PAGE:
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Significance and Use
The impact strength values obtained on the flat sections of a building product profile are relevant only to the flat section that has been tested and these values do not necessarily indicate the impact resistance of the whole product, which is affected by the configuration of the profile (that is, corners, ribs, etc).
Constant weight and variable height, employed in these test methods, allow the velocity of impact to vary and, therefore, by Procedure B, can determine the energy of ductile-to-brittle transition, which cannot be determined if a variable weight is dropped from a constant height.
These test procedures have been found to be useful elements in rigid poly(vinyl chloride) (PVC) building product characterization. Compound qualification, finished product quality control, environmental and weatherability research and development studies, and fabrication tolerance prediction constitute useful applications.
Choice of the specific impactor head configuration used is related to a variety of product attributes, such as specimen thickness and product toughness as well as abstract factors, such as the anticipated mode of failure in a specific application. The geometric uniqueness of the impactor head configurations prevents any comparison or correlation of testing results on samples tested with differing impactor head configurations. In general, the conical impactor, C.125, is useful to ensure failure of thicker specimens where the H.25 impactor caused no failure.
Note 2—Equivalent surface conditions are more likely to occur when specimens are prepared by compression molding or extrusion than by injection molding.
When comparing different samples tested with the same impactor head configuration, impact resistance shall be permitted to be normalized for average specimen thickness over a reasonably broad range (for example, 1 to 3 mm). However, this should only be done when the surface conditions listed in 6.1 are essentially equivalent.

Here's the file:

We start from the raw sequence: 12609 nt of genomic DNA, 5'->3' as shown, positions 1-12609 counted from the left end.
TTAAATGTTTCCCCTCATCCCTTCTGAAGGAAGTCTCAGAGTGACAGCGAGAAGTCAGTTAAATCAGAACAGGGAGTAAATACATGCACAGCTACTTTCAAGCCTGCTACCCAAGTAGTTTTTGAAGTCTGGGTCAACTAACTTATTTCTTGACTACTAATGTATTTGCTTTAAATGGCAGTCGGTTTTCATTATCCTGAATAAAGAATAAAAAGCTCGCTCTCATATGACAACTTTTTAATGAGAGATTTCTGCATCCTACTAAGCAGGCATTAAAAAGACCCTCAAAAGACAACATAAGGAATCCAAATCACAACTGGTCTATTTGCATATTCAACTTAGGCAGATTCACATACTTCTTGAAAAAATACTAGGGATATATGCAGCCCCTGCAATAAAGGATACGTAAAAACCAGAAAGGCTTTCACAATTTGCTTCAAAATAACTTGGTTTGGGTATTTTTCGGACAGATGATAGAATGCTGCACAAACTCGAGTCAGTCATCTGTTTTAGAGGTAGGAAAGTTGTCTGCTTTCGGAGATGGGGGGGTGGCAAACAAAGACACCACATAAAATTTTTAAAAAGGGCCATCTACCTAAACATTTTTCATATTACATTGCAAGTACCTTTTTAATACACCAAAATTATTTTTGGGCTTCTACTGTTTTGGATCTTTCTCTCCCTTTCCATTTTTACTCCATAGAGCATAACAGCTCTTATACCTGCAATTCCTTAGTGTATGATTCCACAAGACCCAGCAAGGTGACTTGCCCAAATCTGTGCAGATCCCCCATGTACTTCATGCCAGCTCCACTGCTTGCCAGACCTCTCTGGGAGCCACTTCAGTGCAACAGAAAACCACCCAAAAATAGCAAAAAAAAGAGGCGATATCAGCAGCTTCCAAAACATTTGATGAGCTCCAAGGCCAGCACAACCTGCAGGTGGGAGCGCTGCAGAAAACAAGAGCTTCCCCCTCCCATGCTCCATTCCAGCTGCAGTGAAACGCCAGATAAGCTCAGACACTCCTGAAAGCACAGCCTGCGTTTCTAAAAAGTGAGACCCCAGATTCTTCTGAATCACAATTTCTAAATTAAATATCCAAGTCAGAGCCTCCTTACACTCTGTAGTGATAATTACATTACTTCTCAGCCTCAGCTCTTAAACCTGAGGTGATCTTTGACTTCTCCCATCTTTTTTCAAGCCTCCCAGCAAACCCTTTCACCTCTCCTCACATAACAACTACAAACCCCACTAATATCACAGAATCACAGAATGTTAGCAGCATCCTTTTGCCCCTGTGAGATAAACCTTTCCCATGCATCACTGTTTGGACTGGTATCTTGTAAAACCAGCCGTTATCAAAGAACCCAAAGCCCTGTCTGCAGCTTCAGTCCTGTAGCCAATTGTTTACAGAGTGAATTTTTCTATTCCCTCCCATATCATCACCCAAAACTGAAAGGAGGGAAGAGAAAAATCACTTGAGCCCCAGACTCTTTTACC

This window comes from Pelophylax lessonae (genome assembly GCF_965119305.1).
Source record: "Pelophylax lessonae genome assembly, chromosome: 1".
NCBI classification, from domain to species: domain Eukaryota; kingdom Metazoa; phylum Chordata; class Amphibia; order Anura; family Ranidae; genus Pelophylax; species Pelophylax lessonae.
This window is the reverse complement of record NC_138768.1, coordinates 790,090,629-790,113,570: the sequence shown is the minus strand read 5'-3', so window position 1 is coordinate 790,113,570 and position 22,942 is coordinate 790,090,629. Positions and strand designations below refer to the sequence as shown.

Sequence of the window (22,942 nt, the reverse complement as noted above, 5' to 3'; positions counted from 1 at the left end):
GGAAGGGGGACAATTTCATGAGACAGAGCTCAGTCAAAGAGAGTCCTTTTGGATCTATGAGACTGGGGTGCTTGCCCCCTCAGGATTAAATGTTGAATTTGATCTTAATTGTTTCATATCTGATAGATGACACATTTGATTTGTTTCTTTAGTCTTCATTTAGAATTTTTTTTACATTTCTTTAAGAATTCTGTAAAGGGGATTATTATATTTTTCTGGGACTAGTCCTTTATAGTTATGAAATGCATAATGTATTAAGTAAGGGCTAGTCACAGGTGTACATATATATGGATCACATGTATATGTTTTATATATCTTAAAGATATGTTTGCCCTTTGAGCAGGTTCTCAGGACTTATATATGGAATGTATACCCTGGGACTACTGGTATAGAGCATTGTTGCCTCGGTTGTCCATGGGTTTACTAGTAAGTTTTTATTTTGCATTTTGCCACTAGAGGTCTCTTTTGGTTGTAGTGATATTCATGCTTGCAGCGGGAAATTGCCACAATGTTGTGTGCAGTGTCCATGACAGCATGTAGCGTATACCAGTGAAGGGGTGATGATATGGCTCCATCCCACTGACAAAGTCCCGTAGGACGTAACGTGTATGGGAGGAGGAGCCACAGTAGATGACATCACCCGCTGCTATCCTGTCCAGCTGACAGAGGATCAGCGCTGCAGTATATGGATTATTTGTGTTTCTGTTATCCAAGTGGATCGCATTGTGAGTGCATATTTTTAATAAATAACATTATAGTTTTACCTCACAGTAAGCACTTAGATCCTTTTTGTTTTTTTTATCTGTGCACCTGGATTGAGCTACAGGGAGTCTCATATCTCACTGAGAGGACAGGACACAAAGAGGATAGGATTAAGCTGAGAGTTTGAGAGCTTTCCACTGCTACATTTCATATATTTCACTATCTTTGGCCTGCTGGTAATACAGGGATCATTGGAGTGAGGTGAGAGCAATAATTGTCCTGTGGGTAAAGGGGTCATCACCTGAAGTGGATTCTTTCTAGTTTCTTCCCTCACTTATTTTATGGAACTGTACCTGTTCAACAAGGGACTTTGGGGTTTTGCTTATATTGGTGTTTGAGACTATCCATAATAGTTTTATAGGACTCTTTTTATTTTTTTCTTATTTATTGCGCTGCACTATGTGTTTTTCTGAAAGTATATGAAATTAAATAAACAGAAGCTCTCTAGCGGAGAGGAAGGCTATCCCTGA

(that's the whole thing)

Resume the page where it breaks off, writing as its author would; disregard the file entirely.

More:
FIG. 2 Impact Tester
1.1 These test methods cover the determination of the energy required to crack or break rigid poly(vinyl chloride) (PVC) plastic sheeting and profile flat sections used in building products, as well as extruded or molded test samples, under specified conditions of impact from a freefalling standard weight striking an impactor with either of two configurations in contact with the specimen.
1.2 Two test procedures are included:
1.2.1 Procedure A, used to determine minimum impact energy required to cause failure (hole, crack, split, shatter, or tear).
1.2.2 Procedure B, used to determine minimum impact energy required to cause brittle failure.
1.3 The values stated in inch-pound units are to be regarded as standard. The values given in parentheses are mathematical conversions to SI units that are provided for information only and are not considered standard.
Note 1—There is no known ISO equivalent to this standard.
1.4 The text of this standard references notes and footnotes which provide explanatory material. These notes and footnotes (excluding, those in tables in figures) shall not be considered as requirements of this standard.
1.5 This standard does not purport to address all of the safety concerns, if any, associated with its use. It is the responsibility of the user of this standard to establish appropriate safety and health practices and determine the applicability of regulatory limitations prior to use. Specific precautionary statements are given in Section 8.
2. Referenced Documents (purchase separately) The documents listed below are referenced within the subject standard but are not provided as part of the standard.
D618 Practice for Conditioning Plastics for Testing
D883 Terminology Relating to Plastics
D3679 Specification for Rigid Poly(Vinyl Chloride) (PVC) Siding
D5947 Test Methods for Physical Dimensions of Solid Plastics Specimens
E178 Practice for Dealing With Outlying Observations
ICS Number Code 83.080.20 (Thermoplastic materials)
UNSPSC Code 13102030(Polyvinyl Chloride PVC)